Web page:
I HAVE succinctly related the history of the Revolutionary movement of the last decade, from 1871 to 1881. I will now introduce my readers to the inner life of Underground Russia, and of those terrible men, who have so many times made him tremble before whom all tremble. I will show them as they are, without exaggeration and without false modesty. I know well that to draw the portraits of Sophia Perovskaia, of Vera Zassulic, of Demetrius Lisogub, and of so many others, would require a much more powerful pen than mine. I say this, not from conventional modesty, but from the infinite admiration I feel for them, which everyone would feel who had known them. The reader must therefore supply my shortcomings by filling in, with the colours of life, the stiff and formal outlines which I shall trace. As for me, I claim no other merit than that of being perfectly truthful. I must, therefore, warn the lovers of sensational details that they will be greatly disappointed; for, in real life, everything is done in a much more simple manner than is believed.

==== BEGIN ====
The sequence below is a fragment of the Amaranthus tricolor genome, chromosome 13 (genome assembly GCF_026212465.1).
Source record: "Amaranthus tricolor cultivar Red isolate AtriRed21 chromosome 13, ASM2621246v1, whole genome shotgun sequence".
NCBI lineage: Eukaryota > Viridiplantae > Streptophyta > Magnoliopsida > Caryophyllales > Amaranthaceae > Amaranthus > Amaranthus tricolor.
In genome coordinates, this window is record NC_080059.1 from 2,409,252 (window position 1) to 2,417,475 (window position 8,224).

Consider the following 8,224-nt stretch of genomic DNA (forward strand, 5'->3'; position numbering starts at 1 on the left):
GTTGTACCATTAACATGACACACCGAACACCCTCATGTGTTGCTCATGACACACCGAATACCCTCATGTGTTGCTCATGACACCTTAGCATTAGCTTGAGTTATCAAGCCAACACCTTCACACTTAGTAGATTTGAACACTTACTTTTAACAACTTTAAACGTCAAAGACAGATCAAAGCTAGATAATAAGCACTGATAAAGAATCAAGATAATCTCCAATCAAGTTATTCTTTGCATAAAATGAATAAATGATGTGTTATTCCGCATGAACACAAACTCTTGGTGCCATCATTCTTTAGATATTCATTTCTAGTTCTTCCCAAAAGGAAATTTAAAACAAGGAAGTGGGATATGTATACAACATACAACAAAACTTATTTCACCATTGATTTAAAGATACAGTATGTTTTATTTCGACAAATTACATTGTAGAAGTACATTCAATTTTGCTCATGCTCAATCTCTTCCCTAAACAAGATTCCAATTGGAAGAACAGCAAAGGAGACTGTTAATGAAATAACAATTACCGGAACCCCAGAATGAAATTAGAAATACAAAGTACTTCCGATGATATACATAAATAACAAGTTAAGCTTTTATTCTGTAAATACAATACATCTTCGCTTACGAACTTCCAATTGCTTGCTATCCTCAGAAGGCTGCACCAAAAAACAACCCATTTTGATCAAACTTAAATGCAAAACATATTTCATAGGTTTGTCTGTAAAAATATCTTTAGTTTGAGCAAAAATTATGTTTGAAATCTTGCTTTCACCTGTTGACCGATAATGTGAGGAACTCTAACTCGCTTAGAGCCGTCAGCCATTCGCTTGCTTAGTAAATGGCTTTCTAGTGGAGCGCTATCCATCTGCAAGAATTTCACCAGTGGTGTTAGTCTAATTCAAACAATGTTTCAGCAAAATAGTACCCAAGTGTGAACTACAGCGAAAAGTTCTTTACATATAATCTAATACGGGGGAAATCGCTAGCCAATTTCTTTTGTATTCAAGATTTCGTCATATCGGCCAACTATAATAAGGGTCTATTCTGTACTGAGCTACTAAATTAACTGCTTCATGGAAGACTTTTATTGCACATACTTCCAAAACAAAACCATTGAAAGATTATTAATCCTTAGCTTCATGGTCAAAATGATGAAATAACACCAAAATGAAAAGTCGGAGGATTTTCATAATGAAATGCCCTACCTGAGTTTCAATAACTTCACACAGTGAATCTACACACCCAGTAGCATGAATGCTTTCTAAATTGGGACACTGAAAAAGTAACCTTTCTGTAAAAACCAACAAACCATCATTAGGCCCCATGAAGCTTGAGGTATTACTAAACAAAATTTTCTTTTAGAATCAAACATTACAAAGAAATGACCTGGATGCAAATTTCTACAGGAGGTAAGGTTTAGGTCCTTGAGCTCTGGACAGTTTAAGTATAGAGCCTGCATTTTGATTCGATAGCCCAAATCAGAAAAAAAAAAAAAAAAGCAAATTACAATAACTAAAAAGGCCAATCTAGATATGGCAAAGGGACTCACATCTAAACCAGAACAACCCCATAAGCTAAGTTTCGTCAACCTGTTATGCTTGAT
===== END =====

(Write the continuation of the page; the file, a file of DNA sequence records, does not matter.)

Of course I propose to make no 'revelations.' I